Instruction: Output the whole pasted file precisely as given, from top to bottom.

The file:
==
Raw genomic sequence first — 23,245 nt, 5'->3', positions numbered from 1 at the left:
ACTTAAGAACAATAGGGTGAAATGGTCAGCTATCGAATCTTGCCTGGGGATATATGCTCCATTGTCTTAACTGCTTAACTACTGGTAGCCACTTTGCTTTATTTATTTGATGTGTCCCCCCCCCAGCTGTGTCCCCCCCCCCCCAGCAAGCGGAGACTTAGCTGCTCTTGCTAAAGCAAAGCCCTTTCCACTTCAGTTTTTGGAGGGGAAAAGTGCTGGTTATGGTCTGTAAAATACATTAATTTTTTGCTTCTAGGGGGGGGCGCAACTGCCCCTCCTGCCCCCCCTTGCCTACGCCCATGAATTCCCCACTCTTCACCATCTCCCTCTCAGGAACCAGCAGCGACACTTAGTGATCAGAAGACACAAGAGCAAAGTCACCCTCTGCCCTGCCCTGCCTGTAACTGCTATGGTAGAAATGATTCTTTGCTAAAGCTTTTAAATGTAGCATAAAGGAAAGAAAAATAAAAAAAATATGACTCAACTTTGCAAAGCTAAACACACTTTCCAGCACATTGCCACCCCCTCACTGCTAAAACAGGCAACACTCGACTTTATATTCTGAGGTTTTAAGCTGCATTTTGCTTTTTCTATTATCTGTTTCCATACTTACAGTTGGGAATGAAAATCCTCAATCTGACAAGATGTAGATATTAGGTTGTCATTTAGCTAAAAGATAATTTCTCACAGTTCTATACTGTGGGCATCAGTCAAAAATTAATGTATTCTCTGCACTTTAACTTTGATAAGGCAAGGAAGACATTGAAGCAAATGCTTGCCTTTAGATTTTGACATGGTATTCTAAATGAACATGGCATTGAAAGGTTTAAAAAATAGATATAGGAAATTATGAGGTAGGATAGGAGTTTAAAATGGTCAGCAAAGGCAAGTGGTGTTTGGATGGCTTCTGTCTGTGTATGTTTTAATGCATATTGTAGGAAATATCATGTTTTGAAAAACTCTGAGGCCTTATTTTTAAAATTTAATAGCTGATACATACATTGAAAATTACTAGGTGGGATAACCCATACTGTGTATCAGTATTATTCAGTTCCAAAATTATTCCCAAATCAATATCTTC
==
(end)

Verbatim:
Raw genomic sequence first — 23,245 nt, 5'->3', positions numbered from 1 at the left:
ACTTAAGAACAATAGGGTGAAATGGTCAGCTATCGAATCTTGCCTGGGGATATATGCTCCATTGTCTTAACTGCTTAACTACTGGTAGCCACTTTGCTTTATTTATTTGATGTGTCCCCCCCCCAGCTGTGTCCCCCCCCCCCCAGCAAGCGGAGACTTAGCTGCTCTTGCTAAAGCAAAGCCCTTTCCACTTCAGTTTTTGGAGGGGAAAAGTGCTGGTTATGGTCTGTAAAATACATTAATTTTTTGCTTCTAGGGGGGGGCGCAACTGCCCCTCCTGCCCCCCCTTGCCTACGCCCATGAATTCCCCACTCTTCACCATCTCCCTCTCAGGAACCAGCAGCGACACTTAGTGATCAGAAGACACAAGAGCAAAGTCACCCTCTGCCCTGCCCTGCCTGTAACTGCTATGGTAGAAATGATTCTTTGCTAAAGCTTTTAAATGTAGCATAAAGGAAAGAAAAATAAAAAAAATATGACTCAACTTTGCAAAGCTAAACACACTTTCCAGCACATTGCCACCCCCTCACTGCTAAAACAGGCAACACTCGACTTTATATTCTGAGGTTTTAAGCTGCATTTTGCTTTTTCTATTATCTGTTTCCATACTTACAGTTGGGAATGAAAATCCTCAATCTGACAAGATGTAGATATTAGGTTGTCATTTAGCTAAAAGATAATTTCTCACAGTTCTATACTGTGGGCATCAGTCAAAAATTAATGTATTCTCTGCACTTTAACTTTGATAAGGCAAGGAAGACATTGAAGCAAATGCTTGCCTTTAGATTTTGACATGGTATTCTAAATGAACATGGCATTGAAAGGTTTAAAAAATAGATATAGGAAATTATGAGGTAGGATAGGAGTTTAAAATGGTCAGCAAAGGCAAGTGGTGTTTGGATGGCTTCTGTCTGTGTATGTTTTAATGCATATTGTAGGAAATATCATGTTTTGAAAAACTCTGAGGCCTTATTTTTAAAATTTAATAGCTGATACATACATTGAAAATTACTAGGTGGGATAACCCATACTGTGTATCAGTATTATTCAGTTCCAAAATTATTCCCAAATCAATATCTTC